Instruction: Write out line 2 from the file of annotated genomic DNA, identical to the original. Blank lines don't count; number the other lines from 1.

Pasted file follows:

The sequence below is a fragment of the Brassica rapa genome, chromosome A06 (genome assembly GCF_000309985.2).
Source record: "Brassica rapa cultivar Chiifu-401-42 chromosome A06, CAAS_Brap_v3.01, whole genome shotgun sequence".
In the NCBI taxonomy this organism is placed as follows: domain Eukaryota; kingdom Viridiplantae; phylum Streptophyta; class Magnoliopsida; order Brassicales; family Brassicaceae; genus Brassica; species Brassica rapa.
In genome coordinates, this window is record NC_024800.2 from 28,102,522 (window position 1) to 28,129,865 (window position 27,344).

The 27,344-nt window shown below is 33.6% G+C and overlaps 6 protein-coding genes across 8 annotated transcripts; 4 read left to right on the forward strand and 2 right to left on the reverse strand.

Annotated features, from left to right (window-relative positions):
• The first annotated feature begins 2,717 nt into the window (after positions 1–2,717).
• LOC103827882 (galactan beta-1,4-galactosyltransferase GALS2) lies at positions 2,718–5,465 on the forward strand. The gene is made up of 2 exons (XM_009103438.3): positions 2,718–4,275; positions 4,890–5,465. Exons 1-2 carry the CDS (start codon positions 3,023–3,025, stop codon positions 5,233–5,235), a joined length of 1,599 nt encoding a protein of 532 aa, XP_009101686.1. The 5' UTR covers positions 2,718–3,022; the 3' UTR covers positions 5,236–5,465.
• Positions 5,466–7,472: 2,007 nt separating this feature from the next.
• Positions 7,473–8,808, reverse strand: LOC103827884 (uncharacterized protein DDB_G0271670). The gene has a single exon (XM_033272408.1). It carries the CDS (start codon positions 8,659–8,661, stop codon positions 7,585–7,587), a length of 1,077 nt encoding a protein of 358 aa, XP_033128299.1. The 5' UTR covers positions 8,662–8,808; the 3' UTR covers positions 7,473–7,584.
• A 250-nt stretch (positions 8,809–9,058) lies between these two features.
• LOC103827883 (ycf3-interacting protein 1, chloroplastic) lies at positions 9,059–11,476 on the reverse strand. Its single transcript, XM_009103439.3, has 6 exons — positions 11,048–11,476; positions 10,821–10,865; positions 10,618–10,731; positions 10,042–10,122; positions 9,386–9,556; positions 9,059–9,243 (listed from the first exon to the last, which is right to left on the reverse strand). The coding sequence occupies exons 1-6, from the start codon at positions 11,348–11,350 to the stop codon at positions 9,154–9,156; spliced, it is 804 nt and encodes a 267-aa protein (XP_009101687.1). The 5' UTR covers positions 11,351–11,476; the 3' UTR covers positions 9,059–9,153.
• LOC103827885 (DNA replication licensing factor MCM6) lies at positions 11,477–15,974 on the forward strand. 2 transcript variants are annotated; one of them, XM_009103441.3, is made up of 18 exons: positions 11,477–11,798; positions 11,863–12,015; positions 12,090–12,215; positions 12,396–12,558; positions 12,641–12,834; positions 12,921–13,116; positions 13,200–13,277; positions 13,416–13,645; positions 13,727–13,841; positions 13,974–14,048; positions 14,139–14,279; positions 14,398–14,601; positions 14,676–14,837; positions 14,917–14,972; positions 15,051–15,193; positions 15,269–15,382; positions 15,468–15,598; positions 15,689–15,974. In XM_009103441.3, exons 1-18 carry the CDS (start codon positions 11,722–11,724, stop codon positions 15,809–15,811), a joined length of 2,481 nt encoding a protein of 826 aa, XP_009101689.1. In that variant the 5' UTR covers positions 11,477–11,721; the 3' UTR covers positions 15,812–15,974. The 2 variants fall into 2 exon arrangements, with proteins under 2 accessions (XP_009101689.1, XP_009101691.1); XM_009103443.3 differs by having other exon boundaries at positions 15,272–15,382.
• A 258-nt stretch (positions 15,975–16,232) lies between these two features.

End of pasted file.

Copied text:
Source record: "Brassica rapa cultivar Chiifu-401-42 chromosome A06, CAAS_Brap_v3.01, whole genome shotgun sequence".